UK Politics

Stuart Rose, ex-M&S boss, to lead campaign to keep UK in EU

Stuart Rose at the 2010 Conservative Party conference
Image caption Lord Rose is currently chairman of Ocado, FatFace and Oasis Dental Care

Lord Rose, former chief executive of Marks and Spencer, is to lead a cross-party campaign for the UK to stay in the European Union.

The Conservative peer, now chairman of the In Campaign, said the UK was "stronger in Europe" and to leave the EU would be a "leap into the unknown".

It comes after a group of Conservative, Labour and UKIP MPs launched a campaign to take the UK out of the EU on Friday.

David Cameron has promised a referendum on the issue by the end of 2017.

The prime minister held talks with German Chancellor Angela Merkel at Chequers on Friday, in which he stressed he wanted to "secure reforms and then keep the United Kingdom in a reformed EU".

A Downing Street spokesman said Mr Cameron had noted the talks were "progressing well" but there was still "much to be worked through in order to find a solution".

Lord Rose's appointment comes as a review of the "costs and benefits" of the UK's membership of the EU, to be conducted by the Treasury Select Committee, was announced.


Who is Lord Rose?

  • Former management trainee for M&S
  • Ex-chief executive for Burton Group, Argos and Arcadia Group
  • Returned to the company in 2004 as chief executive, leaving in 2011
  • Now chairman of online supermarket Ocado
  • Knighted in 2008 for "services to the retail industry", and became a Tory peer in 2014
  • Has advised the government on failing NHS trusts

Stuart Rose and M&S: A 'beautiful friendship'


The In Campaign - which officially launches its bid on Monday - said Lord Rose would take up the position with immediate effect.

Lord Rose said leaving the EU "risked" Britain's prosperity.

"The choice in the coming referendum is between remaining stronger, safer and better off inside Europe, or taking a leap into the unknown, risking our prosperity, threatening our safety, and diminishing our influence in the world," he said.

Image copyright AFP/Getty

BBC political correspondent Robin Brant said the language used by Lord Rose was reminiscent of the successful Better Together campaign during last year's referendum on Scottish independence.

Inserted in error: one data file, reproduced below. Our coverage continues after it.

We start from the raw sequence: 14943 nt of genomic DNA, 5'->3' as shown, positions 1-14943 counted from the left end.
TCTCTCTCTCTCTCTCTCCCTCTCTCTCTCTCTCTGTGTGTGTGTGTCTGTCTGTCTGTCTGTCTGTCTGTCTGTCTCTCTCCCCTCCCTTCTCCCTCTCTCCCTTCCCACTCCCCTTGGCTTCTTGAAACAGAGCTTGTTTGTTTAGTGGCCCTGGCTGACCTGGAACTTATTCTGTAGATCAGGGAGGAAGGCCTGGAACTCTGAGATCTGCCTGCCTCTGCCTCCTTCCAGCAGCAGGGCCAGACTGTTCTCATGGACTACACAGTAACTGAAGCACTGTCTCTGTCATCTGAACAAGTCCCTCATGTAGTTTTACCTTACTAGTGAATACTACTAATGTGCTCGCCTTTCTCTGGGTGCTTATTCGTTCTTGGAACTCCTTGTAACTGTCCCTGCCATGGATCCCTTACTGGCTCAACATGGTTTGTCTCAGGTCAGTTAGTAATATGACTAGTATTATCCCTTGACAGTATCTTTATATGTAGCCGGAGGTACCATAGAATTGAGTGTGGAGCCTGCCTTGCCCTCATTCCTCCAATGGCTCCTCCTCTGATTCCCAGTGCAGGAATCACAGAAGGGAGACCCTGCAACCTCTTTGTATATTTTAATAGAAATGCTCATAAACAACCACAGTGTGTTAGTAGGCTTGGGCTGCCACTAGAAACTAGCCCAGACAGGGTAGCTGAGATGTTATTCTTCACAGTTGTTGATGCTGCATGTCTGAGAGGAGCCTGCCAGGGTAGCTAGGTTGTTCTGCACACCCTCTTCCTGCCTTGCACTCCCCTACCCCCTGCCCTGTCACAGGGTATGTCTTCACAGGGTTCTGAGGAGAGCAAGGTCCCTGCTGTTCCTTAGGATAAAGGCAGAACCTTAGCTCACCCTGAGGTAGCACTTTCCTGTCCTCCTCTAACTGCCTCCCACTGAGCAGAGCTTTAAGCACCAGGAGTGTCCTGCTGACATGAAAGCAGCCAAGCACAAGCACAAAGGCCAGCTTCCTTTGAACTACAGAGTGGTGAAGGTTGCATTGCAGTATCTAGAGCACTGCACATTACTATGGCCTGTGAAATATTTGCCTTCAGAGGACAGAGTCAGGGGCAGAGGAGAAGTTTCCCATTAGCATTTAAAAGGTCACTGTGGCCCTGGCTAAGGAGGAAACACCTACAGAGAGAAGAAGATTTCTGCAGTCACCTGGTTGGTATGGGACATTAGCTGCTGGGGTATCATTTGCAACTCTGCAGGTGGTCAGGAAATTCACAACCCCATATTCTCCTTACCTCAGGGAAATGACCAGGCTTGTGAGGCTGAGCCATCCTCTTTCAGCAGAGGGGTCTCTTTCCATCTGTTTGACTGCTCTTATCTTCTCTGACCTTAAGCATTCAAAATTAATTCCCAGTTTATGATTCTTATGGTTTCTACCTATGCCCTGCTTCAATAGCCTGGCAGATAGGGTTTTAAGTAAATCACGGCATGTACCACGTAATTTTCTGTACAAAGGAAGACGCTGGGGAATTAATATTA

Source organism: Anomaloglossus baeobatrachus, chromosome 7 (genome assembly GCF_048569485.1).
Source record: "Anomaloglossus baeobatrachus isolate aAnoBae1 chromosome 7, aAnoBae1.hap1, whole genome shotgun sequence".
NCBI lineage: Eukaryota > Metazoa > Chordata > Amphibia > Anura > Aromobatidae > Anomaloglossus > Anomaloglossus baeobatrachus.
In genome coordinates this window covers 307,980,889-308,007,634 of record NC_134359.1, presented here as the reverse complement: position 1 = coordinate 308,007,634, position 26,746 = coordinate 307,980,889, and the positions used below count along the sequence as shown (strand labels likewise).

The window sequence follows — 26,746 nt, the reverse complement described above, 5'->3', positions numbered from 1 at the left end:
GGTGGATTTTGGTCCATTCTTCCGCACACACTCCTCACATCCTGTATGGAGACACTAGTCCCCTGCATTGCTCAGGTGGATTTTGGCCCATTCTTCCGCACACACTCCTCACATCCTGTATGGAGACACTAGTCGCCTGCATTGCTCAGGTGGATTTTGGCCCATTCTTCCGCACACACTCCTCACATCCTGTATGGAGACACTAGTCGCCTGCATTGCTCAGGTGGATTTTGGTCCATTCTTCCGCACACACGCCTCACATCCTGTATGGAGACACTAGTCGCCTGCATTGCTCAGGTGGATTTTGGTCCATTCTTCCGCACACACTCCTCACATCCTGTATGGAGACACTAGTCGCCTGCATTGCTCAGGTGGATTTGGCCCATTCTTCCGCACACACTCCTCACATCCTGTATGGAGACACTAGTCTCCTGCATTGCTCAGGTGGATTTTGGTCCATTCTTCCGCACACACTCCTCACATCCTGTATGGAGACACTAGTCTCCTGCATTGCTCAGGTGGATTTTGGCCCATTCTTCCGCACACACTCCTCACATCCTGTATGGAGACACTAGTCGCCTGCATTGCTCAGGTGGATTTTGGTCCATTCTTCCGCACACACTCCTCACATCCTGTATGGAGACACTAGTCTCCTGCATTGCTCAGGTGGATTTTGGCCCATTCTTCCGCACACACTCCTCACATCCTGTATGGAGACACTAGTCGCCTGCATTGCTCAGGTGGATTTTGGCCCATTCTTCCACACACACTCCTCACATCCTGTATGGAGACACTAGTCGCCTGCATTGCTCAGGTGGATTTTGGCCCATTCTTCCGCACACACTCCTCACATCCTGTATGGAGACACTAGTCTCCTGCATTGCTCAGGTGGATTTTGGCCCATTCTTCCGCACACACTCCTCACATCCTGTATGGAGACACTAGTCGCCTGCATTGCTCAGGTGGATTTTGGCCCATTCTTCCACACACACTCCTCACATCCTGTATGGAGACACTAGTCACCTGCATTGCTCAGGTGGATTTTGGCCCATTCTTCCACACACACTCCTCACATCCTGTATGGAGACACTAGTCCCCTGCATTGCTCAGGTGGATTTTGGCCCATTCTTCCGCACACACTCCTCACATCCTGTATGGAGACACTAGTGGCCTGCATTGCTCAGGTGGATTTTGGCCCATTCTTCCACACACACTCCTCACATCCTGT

The campaign could play on "the fear factor" of the UK leaving the EU, said our correspondent, adding: "He [Lord Rose] talks about a 'hard-headed practical decision', the UK being 'safer and stronger'.

"But also he talks about 'a leap into the unknown', and I think that is something that is similar to the message that came from the 'No' campaign."


EU referendum: What you need to know

A guide to the EU referendum

In or out? The arguments for and against

What do big businesses say on the issue?

EU referendum: What will happen when?

What Britain wants from Europe


Will Straw, executive director of the In Campaign, said Lord Rose brought "unparalleled experience of business and enterprise".

"He knows the value that Britain's membership of the EU brings to businesses right across the UK, and what would be at risk if we left," he said.

Vote Leave, made up of Conservative, Labour and UKIP MPs and donors, launched its campaign on Friday.

Supporters of the campaign, which says it wants to negotiate a new deal based on free trade and friendly co-operation, include Labour's Kate Hoey and UKIP's Douglas Carswell.

It is competing with a rival group - the UKIP-backed Leave.EU - to be the official campaign to leave the EU.

'Remain or leave?'

The Electoral Commission has yet to designate the official campaigns on either side of the EU debate.

The chosen groups will benefit from increased spending limits of £7m during the campaign period, campaign broadcasts, and a free mailout to households.

They all get access to public meeting rooms and to the electoral register, and are entitled to public grants of up to £600,000.

The Electoral Commission has recommended voters in the election are asked whether the UK should "remain in" or "leave" the EU, rather than being asked to answer a "yes or no" question.

The government has tabled an amendment to the bill.

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